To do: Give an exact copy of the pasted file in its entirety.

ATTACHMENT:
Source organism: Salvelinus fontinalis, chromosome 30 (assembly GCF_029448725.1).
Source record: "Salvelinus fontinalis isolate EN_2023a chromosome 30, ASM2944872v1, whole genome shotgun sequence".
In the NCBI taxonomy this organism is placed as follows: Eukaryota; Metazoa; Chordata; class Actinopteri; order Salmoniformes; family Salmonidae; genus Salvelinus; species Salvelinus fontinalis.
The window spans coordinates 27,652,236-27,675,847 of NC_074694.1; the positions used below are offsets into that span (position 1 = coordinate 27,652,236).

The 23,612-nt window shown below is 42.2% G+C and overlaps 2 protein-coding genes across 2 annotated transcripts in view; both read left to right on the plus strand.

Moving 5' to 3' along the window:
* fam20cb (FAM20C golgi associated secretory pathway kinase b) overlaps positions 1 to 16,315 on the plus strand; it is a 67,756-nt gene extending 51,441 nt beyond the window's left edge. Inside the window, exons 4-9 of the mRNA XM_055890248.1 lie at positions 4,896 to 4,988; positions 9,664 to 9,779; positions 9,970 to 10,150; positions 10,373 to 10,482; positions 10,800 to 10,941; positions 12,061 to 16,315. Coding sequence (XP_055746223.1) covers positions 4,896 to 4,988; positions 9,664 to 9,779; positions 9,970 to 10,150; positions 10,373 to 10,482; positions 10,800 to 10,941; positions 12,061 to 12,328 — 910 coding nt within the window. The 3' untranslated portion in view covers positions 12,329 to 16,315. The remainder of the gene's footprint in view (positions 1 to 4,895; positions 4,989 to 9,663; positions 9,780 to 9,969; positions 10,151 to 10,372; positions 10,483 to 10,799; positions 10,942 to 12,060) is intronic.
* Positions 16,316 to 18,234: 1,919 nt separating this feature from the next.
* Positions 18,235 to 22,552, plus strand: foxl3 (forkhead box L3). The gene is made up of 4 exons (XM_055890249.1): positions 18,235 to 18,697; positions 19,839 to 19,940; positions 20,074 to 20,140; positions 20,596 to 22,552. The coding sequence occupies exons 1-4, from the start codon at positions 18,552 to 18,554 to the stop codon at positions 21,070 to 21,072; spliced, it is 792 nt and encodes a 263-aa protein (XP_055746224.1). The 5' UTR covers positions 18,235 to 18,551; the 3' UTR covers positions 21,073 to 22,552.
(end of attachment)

Source organism: Salvelinus fontinalis, chromosome 30 (assembly GCF_029448725.1).
Source record: "Salvelinus fontinalis isolate EN_2023a chromosome 30, ASM2944872v1, whole genome shotgun sequence".
In the NCBI taxonomy this organism is placed as follows: Eukaryota; Metazoa; Chordata; class Actinopteri; order Salmoniformes; family Salmonidae; genus Salvelinus; species Salvelinus fontinalis.
The window spans coordinates 27,652,236-27,675,847 of NC_074694.1; the positions used below are offsets into that span (position 1 = coordinate 27,652,236).

The 23,612-nt window shown below is 42.2% G+C and overlaps 2 protein-coding genes across 2 annotated transcripts in view; both read left to right on the plus strand.

Moving 5' to 3' along the window:
* fam20cb (FAM20C golgi associated secretory pathway kinase b) overlaps positions 1 to 16,315 on the plus strand; it is a 67,756-nt gene extending 51,441 nt beyond the window's left edge. Inside the window, exons 4-9 of the mRNA XM_055890248.1 lie at positions 4,896 to 4,988; positions 9,664 to 9,779; positions 9,970 to 10,150; positions 10,373 to 10,482; positions 10,800 to 10,941; positions 12,061 to 16,315. Coding sequence (XP_055746223.1) covers positions 4,896 to 4,988; positions 9,664 to 9,779; positions 9,970 to 10,150; positions 10,373 to 10,482; positions 10,800 to 10,941; positions 12,061 to 12,328 — 910 coding nt within the window. The 3' untranslated portion in view covers positions 12,329 to 16,315. The remainder of the gene's footprint in view (positions 1 to 4,895; positions 4,989 to 9,663; positions 9,780 to 9,969; positions 10,151 to 10,372; positions 10,483 to 10,799; positions 10,942 to 12,060) is intronic.
* Positions 16,316 to 18,234: 1,919 nt separating this feature from the next.
* Positions 18,235 to 22,552, plus strand: foxl3 (forkhead box L3). The gene is made up of 4 exons (XM_055890249.1): positions 18,235 to 18,697; positions 19,839 to 19,940; positions 20,074 to 20,140; positions 20,596 to 22,552. The coding sequence occupies exons 1-4, from the start codon at positions 18,552 to 18,554 to the stop codon at positions 21,070 to 21,072; spliced, it is 792 nt and encodes a 263-aa protein (XP_055746224.1). The 5' UTR covers positions 18,235 to 18,551; the 3' UTR covers positions 21,073 to 22,552.